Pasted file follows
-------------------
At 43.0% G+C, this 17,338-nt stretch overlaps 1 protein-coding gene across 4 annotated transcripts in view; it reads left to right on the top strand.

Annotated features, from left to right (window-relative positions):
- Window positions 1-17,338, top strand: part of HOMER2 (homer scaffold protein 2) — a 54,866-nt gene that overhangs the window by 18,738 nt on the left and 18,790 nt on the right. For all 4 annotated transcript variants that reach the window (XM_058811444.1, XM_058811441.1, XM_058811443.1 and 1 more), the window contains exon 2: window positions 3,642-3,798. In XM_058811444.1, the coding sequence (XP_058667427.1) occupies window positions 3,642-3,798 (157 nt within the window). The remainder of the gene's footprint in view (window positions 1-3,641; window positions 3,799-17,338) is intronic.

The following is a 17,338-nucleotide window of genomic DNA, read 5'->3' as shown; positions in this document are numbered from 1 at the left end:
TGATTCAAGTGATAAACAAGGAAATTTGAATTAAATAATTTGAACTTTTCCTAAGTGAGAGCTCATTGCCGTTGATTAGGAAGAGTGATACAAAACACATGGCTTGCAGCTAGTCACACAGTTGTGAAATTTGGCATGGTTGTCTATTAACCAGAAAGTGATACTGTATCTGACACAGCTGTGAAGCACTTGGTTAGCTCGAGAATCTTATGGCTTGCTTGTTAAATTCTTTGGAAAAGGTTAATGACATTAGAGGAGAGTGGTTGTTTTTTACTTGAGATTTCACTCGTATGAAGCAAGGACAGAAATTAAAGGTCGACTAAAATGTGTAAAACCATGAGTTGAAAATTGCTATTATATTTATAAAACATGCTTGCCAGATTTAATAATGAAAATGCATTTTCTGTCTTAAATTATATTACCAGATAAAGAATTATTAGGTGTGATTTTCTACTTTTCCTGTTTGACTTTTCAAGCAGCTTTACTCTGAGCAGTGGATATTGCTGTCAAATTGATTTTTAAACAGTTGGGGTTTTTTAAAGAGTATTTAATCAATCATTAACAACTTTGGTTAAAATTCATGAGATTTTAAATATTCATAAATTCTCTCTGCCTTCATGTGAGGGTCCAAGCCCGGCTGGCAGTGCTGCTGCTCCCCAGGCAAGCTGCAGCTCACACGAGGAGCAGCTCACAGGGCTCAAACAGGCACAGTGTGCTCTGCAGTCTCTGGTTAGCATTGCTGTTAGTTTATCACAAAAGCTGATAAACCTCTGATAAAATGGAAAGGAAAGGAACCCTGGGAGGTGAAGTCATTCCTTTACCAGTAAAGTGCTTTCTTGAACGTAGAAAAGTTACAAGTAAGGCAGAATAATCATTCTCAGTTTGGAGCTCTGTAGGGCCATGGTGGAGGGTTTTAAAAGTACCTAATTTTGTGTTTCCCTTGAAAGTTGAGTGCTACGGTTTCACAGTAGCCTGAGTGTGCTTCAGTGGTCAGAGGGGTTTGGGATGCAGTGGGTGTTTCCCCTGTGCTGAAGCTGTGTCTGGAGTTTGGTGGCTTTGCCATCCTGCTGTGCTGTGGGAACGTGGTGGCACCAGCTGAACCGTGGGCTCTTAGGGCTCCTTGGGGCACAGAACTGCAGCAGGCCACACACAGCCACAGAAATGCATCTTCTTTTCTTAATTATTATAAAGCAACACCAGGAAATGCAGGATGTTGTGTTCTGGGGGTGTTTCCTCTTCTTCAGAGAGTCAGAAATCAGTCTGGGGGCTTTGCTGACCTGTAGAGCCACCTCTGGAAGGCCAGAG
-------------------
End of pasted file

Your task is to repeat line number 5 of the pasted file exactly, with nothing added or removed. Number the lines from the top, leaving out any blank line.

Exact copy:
TGATTCAAGTGATAAACAAGGAAATTTGAATTAAATAATTTGAACTTTTCCTAAGTGAGAGCTCATTGCCGTTGATTAGGAAGAGTGATACAAAACACATGGCTTGCAGCTAGTCACACAGTTGTGAAATTTGGCATGGTTGTCTATTAACCAGAAAGTGATACTGTATCTGACACAGCTGTGAAGCACTTGGTTAGCTCGAGAATCTTATGGCTTGCTTGTTAAATTCTTTGGAAAAGGTTAATGACATTAGAGGAGAGTGGTTGTTTTTTACTTGAGATTTCACTCGTATGAAGCAAGGACAGAAATTAAAGGTCGACTAAAATGTGTAAAACCATGAGTTGAAAATTGCTATTATATTTATAAAACATGCTTGCCAGATTTAATAATGAAAATGCATTTTCTGTCTTAAATTATATTACCAGATAAAGAATTATTAGGTGTGATTTTCTACTTTTCCTGTTTGACTTTTCAAGCAGCTTTACTCTGAGCAGTGGATATTGCTGTCAAATTGATTTTTAAACAGTTGGGGTTTTTTAAAGAGTATTTAATCAATCATTAACAACTTTGGTTAAAATTCATGAGATTTTAAATATTCATAAATTCTCTCTGCCTTCATGTGAGGGTCCAAGCCCGGCTGGCAGTGCTGCTGCTCCCCAGGCAAGCTGCAGCTCACACGAGGAGCAGCTCACAGGGCTCAAACAGGCACAGTGTGCTCTGCAGTCTCTGGTTAGCATTGCTGTTAGTTTATCACAAAAGCTGATAAACCTCTGATAAAATGGAAAGGAAAGGAACCCTGGGAGGTGAAGTCATTCCTTTACCAGTAAAGTGCTTTCTTGAACGTAGAAAAGTTACAAGTAAGGCAGAATAATCATTCTCAGTTTGGAGCTCTGTAGGGCCATGGTGGAGGGTTTTAAAAGTACCTAATTTTGTGTTTCCCTTGAAAGTTGAGTGCTACGGTTTCACAGTAGCCTGAGTGTGCTTCAGTGGTCAGAGGGGTTTGGGATGCAGTGGGTGTTTCCCCTGTGCTGAAGCTGTGTCTGGAGTTTGGTGGCTTTGCCATCCTGCTGTGCTGTGGGAACGTGGTGGCACCAGCTGAACCGTGGGCTCTTAGGGCTCCTTGGGGCACAGAACTGCAGCAGGCCACACACAGCCACAGAAATGCATCTTCTTTTCTTAATTATTATAAAGCAACACCAGGAAATGCAGGATGTTGTGTTCTGGGGGTGTTTCCTCTTCTTCAGAGAGTCAGAAATCAGTCTGGGGGCTTTGCTGACCTGTAGAGCCACCTCTGGAAGGCCAGAG